This year marks the 81st anniversary of the death of Gerda Pohorylle. As a young idealistic socialist she quit her German homeland and made for France, arriving in its capital during 1934. Here she changed her name to Gerda Taro. She was responsible for moulding a young bohemian photographer into arguably the greatest photojournalist in the history of news gathering.
Robert Capa, real name Endre Friedmann was himself a refugee from Admiral Horthy’s Hungary, met Taro in Paris in the autumn of 1934. Their mutual attraction was immediate, they became lovers, colleagues and conspirators.
Taro set to work on Friedmann’s appearance. She persuaded him to forsake his tattered leather jacket for a suit, shirt and tie. This gave him a semblance of respectability by concealing his most obvious gypsy features. Once the transformation was complete she sent him back onto the streets camera in hand.
Gerda Taro and Robert Capa
To complete the illusion and to hype the cost of Friedmann’s pictures the pair invented the persona of Robert Capa. An imaginary American photographer attributed to be rich and successful.
The device worked well with Friedmann scouring Paris for saleable images and Taro touting the photographs around editorial offices at inflated prices. The ruse was inevitably discovered and Friedmann had no option but to adopt the guise of Robert Capa.
The legend had a momentum all of its own, afloat on a sea of humorous anecdotes, courage and evocative photography. Capa caught the essence of conflict. Not the blood and guts images that only serve to shock but the facial expression of nations at war. The shapes and tones of the suffering expressed by those who suffer most, civilians and foot soldiers.
In 1936 Taro and Capa went to cover the Spanish Civil War. Taro was by now a photojournalist in her own right and was looking forward to having her pictures published under her own by-line. They were both vehemently anti-fascists and
determined to use their journalistic skills in the cause of the Spanish Republic.
In late August 1936 the couple arrived at the front to the north of Córdoba. There was a lull in the fighting and in desperation Capa staged several photographs. He was desperate to provide images of Republican successes, but these photographs lacked conviction and fooled no one. However, the one he took at Cerro Muriano did. This was the famous Fallen Soldier photograph as it became known. Debate over the image’s authenticity has continued since its first publication.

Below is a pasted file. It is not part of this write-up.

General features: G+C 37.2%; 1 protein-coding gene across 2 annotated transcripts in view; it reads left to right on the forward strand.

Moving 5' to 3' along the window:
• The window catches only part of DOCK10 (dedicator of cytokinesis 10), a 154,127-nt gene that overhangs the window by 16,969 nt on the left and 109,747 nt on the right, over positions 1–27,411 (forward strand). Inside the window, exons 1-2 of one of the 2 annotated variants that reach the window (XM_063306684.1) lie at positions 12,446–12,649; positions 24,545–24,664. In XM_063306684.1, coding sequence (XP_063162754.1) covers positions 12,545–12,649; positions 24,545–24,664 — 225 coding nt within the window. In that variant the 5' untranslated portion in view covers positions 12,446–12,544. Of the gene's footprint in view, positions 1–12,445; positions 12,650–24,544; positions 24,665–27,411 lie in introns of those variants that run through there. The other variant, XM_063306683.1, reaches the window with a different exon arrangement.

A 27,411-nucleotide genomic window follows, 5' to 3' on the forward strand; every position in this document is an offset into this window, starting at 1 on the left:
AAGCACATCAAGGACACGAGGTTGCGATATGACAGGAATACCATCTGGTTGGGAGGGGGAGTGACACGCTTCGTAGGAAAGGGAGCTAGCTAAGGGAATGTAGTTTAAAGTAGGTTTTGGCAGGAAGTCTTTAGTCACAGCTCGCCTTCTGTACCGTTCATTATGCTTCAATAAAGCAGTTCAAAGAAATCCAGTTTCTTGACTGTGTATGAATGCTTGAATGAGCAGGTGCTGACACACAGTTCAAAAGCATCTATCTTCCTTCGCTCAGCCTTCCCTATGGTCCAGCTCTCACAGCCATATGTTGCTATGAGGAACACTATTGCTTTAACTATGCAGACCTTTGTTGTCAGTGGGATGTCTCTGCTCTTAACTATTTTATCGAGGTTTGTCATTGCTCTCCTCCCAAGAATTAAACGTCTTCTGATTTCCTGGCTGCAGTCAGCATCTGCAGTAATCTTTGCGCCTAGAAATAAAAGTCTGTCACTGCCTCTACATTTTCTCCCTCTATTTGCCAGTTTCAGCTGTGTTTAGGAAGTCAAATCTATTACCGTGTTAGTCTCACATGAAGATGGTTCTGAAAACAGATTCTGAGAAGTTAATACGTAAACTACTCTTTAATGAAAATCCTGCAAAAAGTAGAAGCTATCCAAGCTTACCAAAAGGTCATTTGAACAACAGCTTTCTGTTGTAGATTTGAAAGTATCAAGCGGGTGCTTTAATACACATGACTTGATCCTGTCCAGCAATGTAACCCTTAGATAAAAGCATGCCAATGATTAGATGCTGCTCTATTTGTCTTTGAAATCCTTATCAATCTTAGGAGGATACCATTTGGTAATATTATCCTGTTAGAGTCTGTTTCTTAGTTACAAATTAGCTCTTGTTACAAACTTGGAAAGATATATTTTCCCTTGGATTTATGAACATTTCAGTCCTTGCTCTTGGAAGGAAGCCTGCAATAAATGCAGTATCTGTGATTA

On the 5th of September Capa photographed a CNT militiaman falling as if dropped by a bullet. The photograph caused a sensation when first published and controversy ever since. Doubts exists. Were Capa and Taro even at Cerro Muriano on that date? The pro-camp has offered up one Federico Borrell García as the dying militiaman.
Some of the photographs from the sequence are staged. Another frame shows a different militiaman falling in the same spot as the Fallen Soldier. Coincidence? Capa used an early Leica probably a III or IIIa. A very portable camera but requiring an external exposure meter. If one was staging a photograph with such a camera it would seem logical to adjust aperture and shutter speed for a particular light. Then bring on the actors.
It was not only Capa’s photographs that attracted comment. His personal life also came in for scrutiny. As a house guest, one visit from Capa usually sufficed. He would borrow money, cigarettes, booze and if he could get away with it your wife. While running the Magnum office in Paris, he was not adverse to spending the wages of the correspondents on assignment.
He lived in hotels drinking and gambling into the early hours, if he needed female company he was quite willing to pay for it. A lot of his tales were questionable to say the least. His cure for a hangover was to spend hours in the bath, anyone’s bath.
This however was the nature of the man. He was also very generous. If he had money, everyone ate and drank until the cash was exhausted. He spent hours with the young recruits to the Magnum agency teaching them their trade. His most endearing quality was his compassion.
This compassion was obvious in his interaction with others, manifesting itself in his captured images.
Can we forget the flaws in his character?
We do not know all the events which shaped his life. Nor should we. They have absolutely nothing to do with us. We do know that Capa never forgave himself for being in Paris when Taro died. Crushed by a tank during the Republican retreat from Brunete, she didn’t even reach her 26th birthday.
Capa left his photographs to the world. Can we judge him by those alone?
At the Museo Nacional Centro de Arte Reina Sofía Capa’s Spanish Civil War photographs are archived. In these images we see intensity like no other. We see pride, fear and hopelessness on the faces of those men and women at Montblanch as they watch the International Brigades leave Spain. We walk the bomb cratered road of misery from Málaga to Almería. Share the horror of the civilian retreat from Cerro Muriano.
In those black-and-white images we see a mother and daughter in Bilbao running for cover during an air-raid their frightened faces upturned. Their coats hastily fastened.
They live again for us. You can walk among the ruins of Madrid, the Crucified City, or share the laughter of the militiamen and women as they relax in Barcelona.
From Bilbao to Almería, Capa captured the emotions of the nation. Not the great events or the mighty statesmen but those who really matter, the ordinary people.